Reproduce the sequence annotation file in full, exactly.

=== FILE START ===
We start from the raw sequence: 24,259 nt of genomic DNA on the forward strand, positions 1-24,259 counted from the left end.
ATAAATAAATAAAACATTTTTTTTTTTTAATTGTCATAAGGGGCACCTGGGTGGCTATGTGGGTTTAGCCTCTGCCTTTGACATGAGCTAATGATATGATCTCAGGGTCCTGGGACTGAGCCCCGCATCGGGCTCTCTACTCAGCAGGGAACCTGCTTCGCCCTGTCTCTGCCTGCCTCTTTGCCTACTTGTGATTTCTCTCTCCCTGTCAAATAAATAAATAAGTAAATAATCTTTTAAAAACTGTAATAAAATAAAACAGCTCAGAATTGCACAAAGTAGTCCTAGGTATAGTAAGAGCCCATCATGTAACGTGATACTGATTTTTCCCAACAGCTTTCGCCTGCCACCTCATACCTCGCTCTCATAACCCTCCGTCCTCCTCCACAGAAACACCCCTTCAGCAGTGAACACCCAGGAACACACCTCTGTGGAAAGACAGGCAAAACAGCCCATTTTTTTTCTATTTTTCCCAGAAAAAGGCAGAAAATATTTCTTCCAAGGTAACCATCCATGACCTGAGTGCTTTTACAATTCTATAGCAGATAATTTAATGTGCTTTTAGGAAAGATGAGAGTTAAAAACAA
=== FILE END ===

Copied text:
We start from the raw sequence: 24,259 nt of genomic DNA on the forward strand, positions 1-24,259 counted from the left end.
ATAAATAAATAAAACATTTTTTTTTTTTAATTGTCATAAGGGGCACCTGGGTGGCTATGTGGGTTTAGCCTCTGCCTTTGACATGAGCTAATGATATGATCTCAGGGTCCTGGGACTGAGCCCCGCATCGGGCTCTCTACTCAGCAGGGAACCTGCTTCGCCCTGTCTCTGCCTGCCTCTTTGCCTACTTGTGATTTCTCTCTCCCTGTCAAATAAATAAATAAGTAAATAATCTTTTAAAAACTGTAATAAAATAAAACAGCTCAGAATTGCACAAAGTAGTCCTAGGTATAGTAAGAGCCCATCATGTAACGTGATACTGATTTTTCCCAACAGCTTTCGCCTGCCACCTCATACCTCGCTCTCATAACCCTCCGTCCTCCTCCACAGAAACACCCCTTCAGCAGTGAACACCCAGGAACACACCTCTGTGGAAAGACAGGCAAAACAGCCCATTTTTTTTCTATTTTTCCCAGAAAAAGGCAGAAAATATTTCTTCCAAGGTAACCATCCATGACCTGAGTGCTTTTACAATTCTATAGCAGATAATTTAATGTGCTTTTAGGAAAGATGAGAGTTAAAAACAA